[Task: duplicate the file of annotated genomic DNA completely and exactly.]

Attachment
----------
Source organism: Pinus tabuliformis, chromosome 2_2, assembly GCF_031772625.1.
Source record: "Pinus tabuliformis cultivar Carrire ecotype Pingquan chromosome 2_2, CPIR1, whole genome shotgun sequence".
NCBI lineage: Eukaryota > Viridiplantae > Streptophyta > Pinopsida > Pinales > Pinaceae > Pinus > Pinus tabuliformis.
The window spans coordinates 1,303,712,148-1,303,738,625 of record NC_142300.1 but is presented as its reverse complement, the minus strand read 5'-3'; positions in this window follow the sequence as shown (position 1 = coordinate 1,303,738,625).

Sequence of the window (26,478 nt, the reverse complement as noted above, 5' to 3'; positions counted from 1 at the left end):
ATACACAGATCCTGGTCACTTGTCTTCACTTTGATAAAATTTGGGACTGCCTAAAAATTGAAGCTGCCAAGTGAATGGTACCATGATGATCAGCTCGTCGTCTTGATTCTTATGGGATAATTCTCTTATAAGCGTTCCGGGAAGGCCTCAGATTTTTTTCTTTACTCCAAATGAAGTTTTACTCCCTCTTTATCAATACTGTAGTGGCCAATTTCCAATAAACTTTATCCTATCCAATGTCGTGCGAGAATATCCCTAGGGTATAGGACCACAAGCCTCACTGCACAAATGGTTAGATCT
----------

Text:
Source organism: Pinus tabuliformis, chromosome 2_2, assembly GCF_031772625.1.
Source record: "Pinus tabuliformis cultivar Carrire ecotype Pingquan chromosome 2_2, CPIR1, whole genome shotgun sequence".
NCBI lineage: Eukaryota > Viridiplantae > Streptophyta > Pinopsida > Pinales > Pinaceae > Pinus > Pinus tabuliformis.
The window spans coordinates 1,303,712,148-1,303,738,625 of record NC_142300.1 but is presented as its reverse complement, the minus strand read 5'-3'; positions in this window follow the sequence as shown (position 1 = coordinate 1,303,738,625).

Sequence of the window (26,478 nt, the reverse complement as noted above, 5' to 3'; positions counted from 1 at the left end):
ATACACAGATCCTGGTCACTTGTCTTCACTTTGATAAAATTTGGGACTGCCTAAAAATTGAAGCTGCCAAGTGAATGGTACCATGATGATCAGCTCGTCGTCTTGATTCTTATGGGATAATTCTCTTATAAGCGTTCCGGGAAGGCCTCAGATTTTTTTCTTTACTCCAAATGAAGTTTTACTCCCTCTTTATCAATACTGTAGTGGCCAATTTCCAATAAACTTTATCCTATCCAATGTCGTGCGAGAATATCCCTAGGGTATAGGACCACAAGCCTCACTGCACAAATGGTTAGATCT